I am studying English at present, so I should be able to correct any mistakes I have made throughout the book. I am also hoping that my English teacher will proof read the story, if he has the time.

      I have been put off by several people about publishers and self publishing as your idea can be stolen by more experienced authors. 

      Is Lulu a good place to publish?

      1. profile image0
        Website Examinerposted 6 years ago in reply to this

        Take your time, be sure not to put something in print before it has been well-edited and proofread. You need favorable critiques to market your book, which you will not get if there are too many errors.

        I don't see any concern about "idea theft" for a published book. Copyright registration is not legally required, but as a precaution can be acquired easily for a modest fee. Ideas are never legally protected, the only way is to keep your work a total secret.

        Lulu provides free ISBN numbers and a relatively attractive publishing interface. You can publish without paying anything up front. They can also give you some distribution channels. However, their marketing support is very limited, and being on Lulu will make it obvious that you have decided to self-publish. Amazon's Create Space and others may offer lower printing costs.

      2. Marisa Wright profile image93
        Marisa Wrightposted 6 years ago in reply to this

        If you're worried about people stealing your work, then you should be more worried about posting it on HubPages than publishing it in a book!

        What is your motive for publishing it on HP?  It's not an effective way to make money from it, because readers have no reason to click on the ads (which likely won't be relevant anyway).  If you just want feedback from other writers to improve the work, there are better places - sites specifically designed for that purpose - here are some ideas:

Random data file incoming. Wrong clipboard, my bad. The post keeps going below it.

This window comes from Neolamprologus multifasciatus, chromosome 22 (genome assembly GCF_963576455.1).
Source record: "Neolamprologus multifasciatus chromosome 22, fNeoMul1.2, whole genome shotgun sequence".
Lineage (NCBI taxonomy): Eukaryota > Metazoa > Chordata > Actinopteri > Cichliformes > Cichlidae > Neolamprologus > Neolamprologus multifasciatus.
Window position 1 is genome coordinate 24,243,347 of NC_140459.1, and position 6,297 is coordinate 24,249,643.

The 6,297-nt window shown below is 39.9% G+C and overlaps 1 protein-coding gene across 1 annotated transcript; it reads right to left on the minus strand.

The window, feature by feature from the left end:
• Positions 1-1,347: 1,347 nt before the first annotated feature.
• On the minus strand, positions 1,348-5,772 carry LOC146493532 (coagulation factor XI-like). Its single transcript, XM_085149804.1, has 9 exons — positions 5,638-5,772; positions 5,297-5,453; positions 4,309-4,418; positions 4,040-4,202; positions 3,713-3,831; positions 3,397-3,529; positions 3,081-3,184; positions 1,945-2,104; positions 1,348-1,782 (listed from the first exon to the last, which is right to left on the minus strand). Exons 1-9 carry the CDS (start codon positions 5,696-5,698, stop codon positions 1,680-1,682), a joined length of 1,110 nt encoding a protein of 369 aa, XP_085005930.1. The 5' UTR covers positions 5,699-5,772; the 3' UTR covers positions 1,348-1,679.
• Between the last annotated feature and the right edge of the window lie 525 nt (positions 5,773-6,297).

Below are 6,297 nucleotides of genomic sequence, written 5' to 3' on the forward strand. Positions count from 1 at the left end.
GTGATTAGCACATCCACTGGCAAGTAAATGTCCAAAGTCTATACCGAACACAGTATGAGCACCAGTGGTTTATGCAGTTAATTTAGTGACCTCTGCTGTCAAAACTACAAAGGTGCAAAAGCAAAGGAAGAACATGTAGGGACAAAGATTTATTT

http://www.writersdigest.com/101BestSit … nYear=2008

        The only way HP is good for a novella or novel is as a promotional tool - post your first chapter as a 'teaser' and refer people to Amazon or your self-publisher to buy it.

        I've written a couple of Hubs on this subject.

    14. profile image0
      Website Examinerposted 6 years ago

      Marisa Wright, you and I are on the same page, so to speak.

      1. Marisa Wright profile image93
        Marisa Wrightposted 6 years ago in reply to this

        We usually are, WE!

        1. Ian Hudson profile image67
          Ian Hudsonposted 6 years ago in reply to this

          Thank you for your guidance, I feel more confident about the future of my book.
          I will look into the cost of getting copies printed, then look into selling them on Amazon. Once I have got the ball rolling I will post the first chapter as a Hub.

          I hope other people  find this information useful. smile

    15. profile image0
      ryankettposted 6 years ago

      Rather than posting it on the internet, where it can be stolen, probably won't be noticed, and certainly won't make you much money, why not perfect the develop the story further or perfect your work and then approach publishers with a manuscript?

      Posting fiction online has to be seen as a failure in a certain respect, It would be better served staying on your hard drive or in a folder.

      What happens if you decide to write another children's book some day? And your publisher turns round and says "that was great, what else do you have ready?".

      I have two completed non-fiction books on a computer, just sitting there, they have been for a year. I could publish them online, but I can publish other stuff online, if you believe that your work is of a good enough standard then don't sell out cheaply. That applies more to fiction than non-fiction, seeing as the former should be timeless and the latter generally needs to be updated regularly.

      I have been compiling pages and pages of notes on publishers, submission requirements, and such like.... those books will be sent to those. Never, ever, will they be published online... they can sit there until a publisher turns around and says "what else have you got for us".

    16. Mark Ewbie profile image83
      Mark Ewbieposted 6 years ago

      I didn't wrote a book yet, but I feel I have one inside me.  Although I did have a heavy lunch.

      1. profile image0
        Website Examinerposted 6 years ago in reply to this

        Judged by your appearances, it must be an ebook.

        1. Mark Ewbie profile image83
          Mark Ewbieposted 6 years ago in reply to this

          Nice one WE.

          1. profile image0
            Website Examinerposted 6 years ago in reply to this

            Thanks, an intellectual lightweight you are not.